Man’s descent into sin captured in chicken coop

A Review of Coop
The Sunday Herald Review
By Kate Herbert

A DEMENTED old man living in a chicken coop with his son and daughter sounds like a bleak scenario, but Coop is both grim and comical.

The collaborative production, devised by the ensemble of Black Hole Theatre, incorporates actors, visual imagery and puppetry.

Coop focuses on mankind’s descent into sinfulness. The old man (puppeteer Rod Primrose) appears to be, or to believe that he is, God and his children (Conor Fox, Tamara Rewse) represent Adam and Eve. They live with a chicken in a rough humpy of old wood, canvas and hay bales. There is whimsy and humour, but the sense of menace is pervasive.

The old man is volatile and violent, unpredictable and merciless with his children.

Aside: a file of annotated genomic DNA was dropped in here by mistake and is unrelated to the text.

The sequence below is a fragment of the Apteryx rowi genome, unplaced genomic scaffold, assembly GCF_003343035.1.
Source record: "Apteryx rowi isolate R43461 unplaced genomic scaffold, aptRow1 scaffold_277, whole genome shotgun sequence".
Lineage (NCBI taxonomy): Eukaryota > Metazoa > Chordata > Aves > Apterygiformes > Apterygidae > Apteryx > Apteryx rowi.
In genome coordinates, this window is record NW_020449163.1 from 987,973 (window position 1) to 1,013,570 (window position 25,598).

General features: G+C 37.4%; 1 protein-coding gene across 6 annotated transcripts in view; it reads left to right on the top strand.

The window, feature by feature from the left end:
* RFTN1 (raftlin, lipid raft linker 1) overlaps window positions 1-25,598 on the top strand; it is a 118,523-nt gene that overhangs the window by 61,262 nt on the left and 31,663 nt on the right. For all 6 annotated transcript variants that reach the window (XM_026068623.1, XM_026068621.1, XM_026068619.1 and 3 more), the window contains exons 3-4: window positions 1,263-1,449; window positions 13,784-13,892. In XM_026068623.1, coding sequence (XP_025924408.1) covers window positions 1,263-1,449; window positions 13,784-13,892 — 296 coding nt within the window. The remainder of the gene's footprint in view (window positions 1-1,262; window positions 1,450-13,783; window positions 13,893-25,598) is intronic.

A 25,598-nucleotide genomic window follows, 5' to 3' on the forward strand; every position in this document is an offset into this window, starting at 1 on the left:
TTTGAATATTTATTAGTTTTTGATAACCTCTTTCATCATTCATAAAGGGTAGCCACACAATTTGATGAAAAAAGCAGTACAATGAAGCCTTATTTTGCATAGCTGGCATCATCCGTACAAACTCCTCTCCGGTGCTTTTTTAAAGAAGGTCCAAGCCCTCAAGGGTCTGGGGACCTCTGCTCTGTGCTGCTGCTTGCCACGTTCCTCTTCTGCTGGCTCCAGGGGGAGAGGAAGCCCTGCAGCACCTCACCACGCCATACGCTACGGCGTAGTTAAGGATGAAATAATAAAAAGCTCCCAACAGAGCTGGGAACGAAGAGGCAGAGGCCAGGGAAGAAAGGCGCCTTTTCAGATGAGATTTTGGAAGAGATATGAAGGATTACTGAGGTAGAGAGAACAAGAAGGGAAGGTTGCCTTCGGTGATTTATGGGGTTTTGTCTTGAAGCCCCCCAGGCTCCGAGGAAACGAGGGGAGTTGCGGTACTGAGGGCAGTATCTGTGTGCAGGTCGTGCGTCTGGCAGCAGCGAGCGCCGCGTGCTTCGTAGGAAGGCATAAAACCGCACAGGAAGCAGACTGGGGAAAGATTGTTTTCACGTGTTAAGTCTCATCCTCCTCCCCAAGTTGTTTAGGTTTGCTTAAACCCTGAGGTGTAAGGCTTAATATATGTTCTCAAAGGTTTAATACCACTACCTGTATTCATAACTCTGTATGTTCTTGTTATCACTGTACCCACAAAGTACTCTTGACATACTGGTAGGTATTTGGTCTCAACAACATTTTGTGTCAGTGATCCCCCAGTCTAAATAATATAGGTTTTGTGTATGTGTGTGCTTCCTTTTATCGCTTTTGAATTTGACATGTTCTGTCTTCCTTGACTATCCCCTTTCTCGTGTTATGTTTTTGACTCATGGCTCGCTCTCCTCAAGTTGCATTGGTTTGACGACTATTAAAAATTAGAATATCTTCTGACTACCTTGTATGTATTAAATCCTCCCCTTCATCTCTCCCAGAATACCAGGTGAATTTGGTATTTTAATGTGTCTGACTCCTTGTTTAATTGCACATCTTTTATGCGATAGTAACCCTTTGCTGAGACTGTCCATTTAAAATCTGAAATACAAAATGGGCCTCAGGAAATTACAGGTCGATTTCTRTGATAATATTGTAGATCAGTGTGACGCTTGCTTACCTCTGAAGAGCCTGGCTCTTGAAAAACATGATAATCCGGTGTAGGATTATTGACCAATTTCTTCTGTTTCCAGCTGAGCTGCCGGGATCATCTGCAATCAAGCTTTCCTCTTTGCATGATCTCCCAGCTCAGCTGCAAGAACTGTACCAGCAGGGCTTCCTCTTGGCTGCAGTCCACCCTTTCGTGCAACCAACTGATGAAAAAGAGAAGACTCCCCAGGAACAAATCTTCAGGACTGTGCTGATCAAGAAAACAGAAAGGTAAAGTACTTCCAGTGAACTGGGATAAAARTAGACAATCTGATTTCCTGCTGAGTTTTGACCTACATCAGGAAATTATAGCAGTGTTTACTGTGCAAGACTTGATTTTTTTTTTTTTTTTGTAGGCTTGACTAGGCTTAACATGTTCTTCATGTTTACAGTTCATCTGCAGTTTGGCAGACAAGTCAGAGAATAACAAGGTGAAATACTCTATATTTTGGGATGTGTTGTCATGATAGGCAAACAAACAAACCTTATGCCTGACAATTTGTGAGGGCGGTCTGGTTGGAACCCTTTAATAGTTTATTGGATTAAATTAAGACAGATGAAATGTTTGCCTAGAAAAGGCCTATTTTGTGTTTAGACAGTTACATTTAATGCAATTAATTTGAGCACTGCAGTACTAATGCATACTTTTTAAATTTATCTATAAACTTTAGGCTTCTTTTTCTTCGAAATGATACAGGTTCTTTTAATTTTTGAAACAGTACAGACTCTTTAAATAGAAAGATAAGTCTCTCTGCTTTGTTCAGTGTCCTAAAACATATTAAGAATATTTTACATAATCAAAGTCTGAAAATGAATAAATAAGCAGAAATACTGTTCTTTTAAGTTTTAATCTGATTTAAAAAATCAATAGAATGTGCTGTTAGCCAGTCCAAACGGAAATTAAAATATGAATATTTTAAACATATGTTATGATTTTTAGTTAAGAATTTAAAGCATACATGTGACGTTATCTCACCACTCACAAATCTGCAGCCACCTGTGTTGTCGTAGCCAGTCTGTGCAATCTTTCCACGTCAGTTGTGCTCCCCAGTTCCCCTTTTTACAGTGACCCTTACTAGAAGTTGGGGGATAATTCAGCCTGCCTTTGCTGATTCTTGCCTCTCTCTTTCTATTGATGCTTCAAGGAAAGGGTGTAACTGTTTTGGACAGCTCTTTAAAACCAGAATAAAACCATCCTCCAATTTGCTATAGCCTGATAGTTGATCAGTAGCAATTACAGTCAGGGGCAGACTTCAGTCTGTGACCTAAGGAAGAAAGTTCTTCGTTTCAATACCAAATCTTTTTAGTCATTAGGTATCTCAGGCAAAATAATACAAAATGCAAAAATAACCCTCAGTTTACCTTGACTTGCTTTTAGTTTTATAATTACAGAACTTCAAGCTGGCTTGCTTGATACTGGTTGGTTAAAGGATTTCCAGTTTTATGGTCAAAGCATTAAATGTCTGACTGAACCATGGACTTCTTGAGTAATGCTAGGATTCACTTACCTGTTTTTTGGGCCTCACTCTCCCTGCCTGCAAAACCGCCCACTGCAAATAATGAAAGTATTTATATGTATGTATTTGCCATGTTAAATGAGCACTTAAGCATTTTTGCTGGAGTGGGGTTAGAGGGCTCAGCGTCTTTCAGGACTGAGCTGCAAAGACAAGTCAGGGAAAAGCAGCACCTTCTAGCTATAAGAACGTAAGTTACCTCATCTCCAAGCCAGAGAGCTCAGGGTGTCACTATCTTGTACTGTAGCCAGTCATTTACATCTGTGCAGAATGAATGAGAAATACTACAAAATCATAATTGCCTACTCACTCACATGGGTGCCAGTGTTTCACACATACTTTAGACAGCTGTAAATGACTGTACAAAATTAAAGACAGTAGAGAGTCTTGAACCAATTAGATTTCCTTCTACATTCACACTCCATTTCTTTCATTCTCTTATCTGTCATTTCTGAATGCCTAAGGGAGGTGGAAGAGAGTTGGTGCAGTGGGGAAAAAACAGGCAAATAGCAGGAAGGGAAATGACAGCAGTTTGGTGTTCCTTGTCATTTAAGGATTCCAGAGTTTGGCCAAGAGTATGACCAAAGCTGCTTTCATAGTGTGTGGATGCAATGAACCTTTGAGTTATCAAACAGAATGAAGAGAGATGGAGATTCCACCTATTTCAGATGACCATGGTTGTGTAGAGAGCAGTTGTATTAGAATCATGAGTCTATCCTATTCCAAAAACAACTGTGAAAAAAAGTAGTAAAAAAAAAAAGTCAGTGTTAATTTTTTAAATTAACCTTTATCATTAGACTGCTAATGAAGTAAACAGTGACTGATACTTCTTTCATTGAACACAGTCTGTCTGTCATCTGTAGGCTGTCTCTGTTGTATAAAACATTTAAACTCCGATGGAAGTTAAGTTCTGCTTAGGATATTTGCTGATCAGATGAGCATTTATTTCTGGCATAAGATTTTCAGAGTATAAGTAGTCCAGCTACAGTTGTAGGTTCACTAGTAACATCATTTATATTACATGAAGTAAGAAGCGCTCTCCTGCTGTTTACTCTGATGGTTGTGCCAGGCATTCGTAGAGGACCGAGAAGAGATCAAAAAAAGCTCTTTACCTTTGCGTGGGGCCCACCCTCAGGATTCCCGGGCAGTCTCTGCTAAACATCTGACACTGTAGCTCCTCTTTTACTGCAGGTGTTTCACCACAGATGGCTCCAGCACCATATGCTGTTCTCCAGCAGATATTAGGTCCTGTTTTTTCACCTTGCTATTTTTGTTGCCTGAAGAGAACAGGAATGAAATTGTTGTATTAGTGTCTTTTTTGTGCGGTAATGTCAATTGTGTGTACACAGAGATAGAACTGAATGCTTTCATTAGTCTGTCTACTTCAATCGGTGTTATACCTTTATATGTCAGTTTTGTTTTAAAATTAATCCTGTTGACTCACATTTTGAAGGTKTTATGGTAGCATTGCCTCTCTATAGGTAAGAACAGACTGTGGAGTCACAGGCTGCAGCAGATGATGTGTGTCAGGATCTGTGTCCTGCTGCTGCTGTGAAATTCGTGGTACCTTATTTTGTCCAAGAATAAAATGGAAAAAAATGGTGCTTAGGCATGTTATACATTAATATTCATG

The children cower or furtively ravish one another. The family plays intermittent games.

Father makes an egg disappear from an eggcup and the children make tiny fluffy chicks dance in a chorus line. Meanwhile, Beulah the live chook ambles around pecking.

One inspired moment is when a chicken carcass is made into an hilarious marionette. It wears tiny gumboots and its wings flap hopefully as it dances over the sleeping old man’s chest until, eventually, it flies.

Director Nancy Black allows the piece to develop an almost musical rhythm as the old man’s moods ebb and flow. There is little or no dialogue. The characters grunt and sigh, shout or groan expressively, making words redundant.

Coop is eccentric and unpredictable and it gives poultry a new and inventive role in theatre.